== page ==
September 9, 2020
League News

Scorching temperatures plunged Californians into a Labor Day weekend balancing act of attempting to stay cool while not overloading the state’s energy grid. Record high temperatures around the state spurred an emergency proclamation by Gov. Gavin Newsom aimed at shoring up the state’s energy capacity and staving off the kind of power outages and rolling blackouts that left tens of thousands of residents in the dark during last month’s massive heat wave. Read more

Cities around the state have been working hard to educate residents about the importance of participating in the 2020 Census. They have used every platform available to promote the California Census Challenge on their websites, newsletters, videos, and social media.The hard work paid off! Over the weekend, California surpassed its 2010 Census self-response rate, with 68.3 percent of households taking the 2020 Census online, by phone, or mail. Read more

This year the conference will offer more than 30 breakout sessions with topics including using data to reduce impacts of wildfire, rising pension costs, addressing homelessness, and best practices for using social media. Visit the annual conference website to see the dates and times of specific sessions that you want to attend or watch after the conference. Also note the times of the professional department, caucus, and League business meetings. Read more
Executive Director's Message

The state Legislature adjourned their legislative session during the early morning hours on Sept. 1, while League staff and President John Dunbar watched on a Zoom call together as the clock ran out on the deadline to pass bills. Gov. Gavin Newsom must now decide whether to sign or veto the hundreds of bills on his desk by midnight on Sept. 30. The League has identified priority bills for action by the Governor and will be working hard to make sure local interests are protected, but we need your help in order to be successful. Visit the League’s website for more information on the bills we want to see the Governor sign and which ones we’re asking him to veto. Remember, your voice counts! Read more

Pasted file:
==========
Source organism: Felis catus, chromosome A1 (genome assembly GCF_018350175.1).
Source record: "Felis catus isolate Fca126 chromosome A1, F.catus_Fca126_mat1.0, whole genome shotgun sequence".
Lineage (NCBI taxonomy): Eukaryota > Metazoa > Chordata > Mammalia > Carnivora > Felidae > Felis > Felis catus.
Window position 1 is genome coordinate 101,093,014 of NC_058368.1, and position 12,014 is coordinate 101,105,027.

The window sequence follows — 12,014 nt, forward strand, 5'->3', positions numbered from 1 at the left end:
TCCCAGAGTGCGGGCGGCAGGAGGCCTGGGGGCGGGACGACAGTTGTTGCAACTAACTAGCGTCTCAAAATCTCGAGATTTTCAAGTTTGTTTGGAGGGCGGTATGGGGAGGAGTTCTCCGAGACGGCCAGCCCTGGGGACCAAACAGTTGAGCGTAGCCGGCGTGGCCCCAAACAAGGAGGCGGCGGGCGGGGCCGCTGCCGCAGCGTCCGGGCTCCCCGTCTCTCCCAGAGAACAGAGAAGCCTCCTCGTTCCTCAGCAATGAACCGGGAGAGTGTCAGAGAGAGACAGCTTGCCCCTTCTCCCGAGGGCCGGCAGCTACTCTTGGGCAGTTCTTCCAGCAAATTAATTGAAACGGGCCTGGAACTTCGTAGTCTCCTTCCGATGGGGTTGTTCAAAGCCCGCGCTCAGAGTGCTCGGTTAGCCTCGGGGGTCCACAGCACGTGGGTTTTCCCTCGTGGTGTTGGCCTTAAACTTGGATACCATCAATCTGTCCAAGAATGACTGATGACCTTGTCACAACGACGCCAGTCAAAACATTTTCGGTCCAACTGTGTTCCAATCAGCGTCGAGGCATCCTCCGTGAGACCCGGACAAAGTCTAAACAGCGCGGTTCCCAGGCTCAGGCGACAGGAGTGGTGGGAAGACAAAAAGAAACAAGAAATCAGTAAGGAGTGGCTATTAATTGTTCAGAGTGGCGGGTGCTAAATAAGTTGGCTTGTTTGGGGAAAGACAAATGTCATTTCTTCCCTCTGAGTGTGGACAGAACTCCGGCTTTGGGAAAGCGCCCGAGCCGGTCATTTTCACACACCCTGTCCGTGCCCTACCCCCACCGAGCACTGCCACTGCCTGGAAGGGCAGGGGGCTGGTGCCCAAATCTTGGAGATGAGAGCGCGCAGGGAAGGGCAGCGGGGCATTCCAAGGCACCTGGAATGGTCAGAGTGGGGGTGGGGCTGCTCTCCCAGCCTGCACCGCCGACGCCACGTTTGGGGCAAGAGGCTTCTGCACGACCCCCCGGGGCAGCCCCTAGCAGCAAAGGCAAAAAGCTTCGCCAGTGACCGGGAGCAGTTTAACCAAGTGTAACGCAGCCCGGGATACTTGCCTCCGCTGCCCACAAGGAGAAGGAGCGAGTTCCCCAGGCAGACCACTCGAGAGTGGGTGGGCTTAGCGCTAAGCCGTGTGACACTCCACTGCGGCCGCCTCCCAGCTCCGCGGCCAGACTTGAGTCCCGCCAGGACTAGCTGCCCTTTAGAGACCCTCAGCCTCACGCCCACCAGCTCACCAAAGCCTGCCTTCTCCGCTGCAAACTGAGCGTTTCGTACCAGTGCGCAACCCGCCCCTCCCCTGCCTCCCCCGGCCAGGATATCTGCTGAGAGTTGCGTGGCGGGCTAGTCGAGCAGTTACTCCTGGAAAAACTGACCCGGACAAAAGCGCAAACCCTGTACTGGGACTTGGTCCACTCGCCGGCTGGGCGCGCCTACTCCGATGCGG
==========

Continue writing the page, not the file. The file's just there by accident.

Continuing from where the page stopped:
Today, Gov. Gavin Newsom signed legislation to help small businesses that are trying to recover from the impacts of the COVID-19 pandemic. A new Housing is Key campaign was also recently announced to further help Californians recover from the pandemic, and connects renters and landlords with important information about relief and protections under the new state law (AB 3088). The Housing is Key campaign website provides guidance and resources for landlords, tenants, and homeowners, and an overview of the new eviction framework and protections. Additionally, the Governor signed an executive order to help protect consumers against price gouging by prohibiting sellers of any kind from increasing prices on food, consumer goods, medical or emergency supplies, and certain other items by more than 10 percent through March 4, 2021. Read more 
Opportunities for Cities